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1 hour ago, ThistleWhistle said:

Essentially my original issue was how it could be exploited by men taking advantage of the situation by just saying they're a woman.  Although the present process is more difficult and onerous on the applicant surely that is the whole point as it makes it less susceptible to abuse.  Although making it less onerous will reduce the stresses of the applicant it is opening up at least 50% of the population in comparison to benefiting <1% so how safeguarding is achieved is key to the whole thing.  There’s rapists and murderers who’ve used GRA to self-identify to gain access to women prisons and there was also someone who self id’d to work in a rape centre as more headline catching examples.  It also potentially  just opens up pervy blokes using it as a way to gain access to toilets, changing rooms, etc.  However, my main concern is around my daughter and genuinely the more I read the less I like. 

There was an example down south where someone self-id’d as a woman and was allowed to look after school kids overnight whilst parents were not allowed to be told – it took a member of staff to resign to flag it up.  Again the concern here is it is open for paedophile blokes to gain access.   

There's no such thing currently in the UK as Self ID, or at least it has no legal basis.  The proposed legislation will change that.   The example you cite is where an organisation has set its own policy, it's not backed up by law.   Essentially, if I say "I'm a woman" then that has no legal basis, if you choose to treat me like one, that's your decision.

These cases do throw up the potential pitfalls and its all about people who would seek to abuse the system for their advantage.    I'm not sure what threat a man who self identifies as a woman poses, at least in comparison to the rest of the population.  For example, I'd imagine that a transwoman, going through transition would probably be less of a threat in a women's prison that some of the other female prisoners - I base that solely on watching Prisoner Cell Block H 30 years ago.  In fact they'd probably be more at risk themselves than a risk to others.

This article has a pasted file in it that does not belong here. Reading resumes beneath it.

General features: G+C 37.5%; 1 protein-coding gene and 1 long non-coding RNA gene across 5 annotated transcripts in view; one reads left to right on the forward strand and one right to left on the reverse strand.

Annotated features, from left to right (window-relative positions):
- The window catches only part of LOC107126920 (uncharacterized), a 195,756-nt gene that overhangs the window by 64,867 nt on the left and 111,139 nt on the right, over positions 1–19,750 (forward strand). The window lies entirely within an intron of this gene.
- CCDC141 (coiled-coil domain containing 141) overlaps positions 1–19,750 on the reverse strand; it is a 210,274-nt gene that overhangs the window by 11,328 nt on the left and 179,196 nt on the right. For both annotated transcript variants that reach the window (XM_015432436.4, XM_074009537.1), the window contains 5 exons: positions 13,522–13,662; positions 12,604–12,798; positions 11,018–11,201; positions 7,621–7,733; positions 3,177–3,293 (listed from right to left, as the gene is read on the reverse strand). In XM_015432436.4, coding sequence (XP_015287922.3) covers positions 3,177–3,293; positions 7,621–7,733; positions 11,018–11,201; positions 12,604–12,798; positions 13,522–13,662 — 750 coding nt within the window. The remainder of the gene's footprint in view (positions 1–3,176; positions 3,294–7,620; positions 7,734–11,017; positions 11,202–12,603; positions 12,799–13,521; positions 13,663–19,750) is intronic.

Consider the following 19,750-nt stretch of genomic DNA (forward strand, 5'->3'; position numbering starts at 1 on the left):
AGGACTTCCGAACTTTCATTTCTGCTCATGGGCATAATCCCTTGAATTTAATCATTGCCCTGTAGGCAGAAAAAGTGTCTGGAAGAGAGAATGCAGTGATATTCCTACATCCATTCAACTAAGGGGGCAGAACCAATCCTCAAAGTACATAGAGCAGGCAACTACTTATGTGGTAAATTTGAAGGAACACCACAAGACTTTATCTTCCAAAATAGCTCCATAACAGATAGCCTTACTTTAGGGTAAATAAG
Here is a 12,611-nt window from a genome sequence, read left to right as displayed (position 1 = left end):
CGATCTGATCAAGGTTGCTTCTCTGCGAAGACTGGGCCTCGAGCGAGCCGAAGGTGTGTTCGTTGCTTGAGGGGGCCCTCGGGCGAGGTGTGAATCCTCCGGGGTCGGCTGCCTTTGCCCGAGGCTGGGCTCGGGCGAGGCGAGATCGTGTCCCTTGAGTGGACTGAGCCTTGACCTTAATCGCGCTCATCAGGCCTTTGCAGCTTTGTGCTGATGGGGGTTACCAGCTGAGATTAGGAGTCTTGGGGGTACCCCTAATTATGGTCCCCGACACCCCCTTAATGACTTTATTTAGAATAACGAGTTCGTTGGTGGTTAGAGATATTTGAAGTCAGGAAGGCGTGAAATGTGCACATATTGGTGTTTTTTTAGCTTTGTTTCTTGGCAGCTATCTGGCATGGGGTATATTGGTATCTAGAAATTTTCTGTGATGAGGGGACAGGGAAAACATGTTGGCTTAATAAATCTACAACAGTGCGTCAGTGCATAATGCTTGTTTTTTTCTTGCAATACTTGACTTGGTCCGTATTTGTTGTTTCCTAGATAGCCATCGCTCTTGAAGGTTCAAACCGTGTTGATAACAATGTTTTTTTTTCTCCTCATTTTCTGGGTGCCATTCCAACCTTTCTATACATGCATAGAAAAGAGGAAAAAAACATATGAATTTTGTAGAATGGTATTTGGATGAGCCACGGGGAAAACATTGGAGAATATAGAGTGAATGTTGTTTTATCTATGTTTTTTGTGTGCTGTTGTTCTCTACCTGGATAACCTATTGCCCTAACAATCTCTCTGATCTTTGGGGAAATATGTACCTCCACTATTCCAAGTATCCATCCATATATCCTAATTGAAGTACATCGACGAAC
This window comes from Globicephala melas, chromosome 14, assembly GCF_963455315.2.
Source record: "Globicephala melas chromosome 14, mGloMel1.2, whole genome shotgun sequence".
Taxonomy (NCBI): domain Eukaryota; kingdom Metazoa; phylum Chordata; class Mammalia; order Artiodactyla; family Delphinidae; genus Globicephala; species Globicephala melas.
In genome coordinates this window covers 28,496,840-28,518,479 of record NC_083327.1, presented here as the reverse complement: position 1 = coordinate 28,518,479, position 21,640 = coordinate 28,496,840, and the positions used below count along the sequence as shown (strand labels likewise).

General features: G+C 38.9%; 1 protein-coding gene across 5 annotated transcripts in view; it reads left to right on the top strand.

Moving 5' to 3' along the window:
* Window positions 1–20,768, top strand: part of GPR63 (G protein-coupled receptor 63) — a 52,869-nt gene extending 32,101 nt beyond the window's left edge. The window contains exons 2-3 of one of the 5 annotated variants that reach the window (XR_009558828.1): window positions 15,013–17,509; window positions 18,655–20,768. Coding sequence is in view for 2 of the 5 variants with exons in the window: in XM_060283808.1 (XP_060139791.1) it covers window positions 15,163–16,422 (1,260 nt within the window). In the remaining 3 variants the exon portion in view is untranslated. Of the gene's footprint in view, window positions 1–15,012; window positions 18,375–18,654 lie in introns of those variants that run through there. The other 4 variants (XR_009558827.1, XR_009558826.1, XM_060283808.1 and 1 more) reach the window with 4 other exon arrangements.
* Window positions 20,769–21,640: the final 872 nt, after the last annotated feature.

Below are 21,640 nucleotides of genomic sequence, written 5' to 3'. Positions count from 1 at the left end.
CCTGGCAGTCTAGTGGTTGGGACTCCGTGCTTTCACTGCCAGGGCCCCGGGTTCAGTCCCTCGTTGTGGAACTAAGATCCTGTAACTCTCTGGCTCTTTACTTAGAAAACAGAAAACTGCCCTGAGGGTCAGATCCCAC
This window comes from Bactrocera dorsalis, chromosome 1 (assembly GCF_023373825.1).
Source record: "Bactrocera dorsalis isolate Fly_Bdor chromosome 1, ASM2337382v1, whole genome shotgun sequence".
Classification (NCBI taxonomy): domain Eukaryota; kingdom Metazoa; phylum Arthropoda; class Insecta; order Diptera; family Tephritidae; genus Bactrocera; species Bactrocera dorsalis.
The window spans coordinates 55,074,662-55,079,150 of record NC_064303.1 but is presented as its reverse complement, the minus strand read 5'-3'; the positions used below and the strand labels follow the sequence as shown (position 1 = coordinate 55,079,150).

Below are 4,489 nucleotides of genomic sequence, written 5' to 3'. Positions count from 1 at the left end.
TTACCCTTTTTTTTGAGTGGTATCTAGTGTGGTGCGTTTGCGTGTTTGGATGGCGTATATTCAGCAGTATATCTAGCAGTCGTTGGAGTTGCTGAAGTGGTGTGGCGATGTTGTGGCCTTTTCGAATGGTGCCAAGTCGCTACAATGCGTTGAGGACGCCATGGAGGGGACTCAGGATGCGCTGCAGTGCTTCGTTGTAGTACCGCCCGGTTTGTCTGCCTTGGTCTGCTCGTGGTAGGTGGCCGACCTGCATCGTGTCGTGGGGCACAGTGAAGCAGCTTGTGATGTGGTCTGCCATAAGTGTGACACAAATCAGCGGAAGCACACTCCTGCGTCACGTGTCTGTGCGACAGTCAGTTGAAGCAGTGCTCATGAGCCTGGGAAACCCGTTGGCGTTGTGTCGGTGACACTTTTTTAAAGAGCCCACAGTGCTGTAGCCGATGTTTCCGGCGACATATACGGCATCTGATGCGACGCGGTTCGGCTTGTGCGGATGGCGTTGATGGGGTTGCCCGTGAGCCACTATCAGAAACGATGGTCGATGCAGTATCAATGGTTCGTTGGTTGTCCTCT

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6 minutes ago, Orraloon said:

It won't go to the vote in its current form, IMO. When/if it does, there is no reason why it can't be a free vote. If there is one thing that the SNP are quite good at, it is compromises.

 

It won't go to the vote in this parliament or at least it won't go through the whole process, that's for sure.    There won't be enough time.

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I've worked in my time with children, sex offenders & all manner of ne'er do wells & damaged people, & my personal take on this is:

I have no issue really with self-ID, but to suggest that self-ID immediately gives you the rights & lived experiences of someone born female is palpable nonsense. That's not the same as saying they are automatically a threat though, simply that we need to ask the question of a self-ID'er 'OK. so what next?'

Trans people per se are no more or less likely to be abusers than anyone else; & most men who ID aas women are no more likely to be dishonest than someone wearing a burka is to be a terrorist hiding their ID from the Police or to pass a driving test. However...it happens, & when it does happen the consequences can range from unpleasant to phenomenally dangerous. So part & parcel of a fair law is how you manage inherent & foreseeable risks once identified. That invariably means a trade-off of rights to protect the 'majority' be they trans or otherwise from the minority who take advantage of any loophole to abuse.

I know enough about sex offenders to know they will use any trick in the book to access victims but even at a low level, the notion of a fake trans woman accessing female changing areas armed with a smartphone really isn't beyond logic to foresee.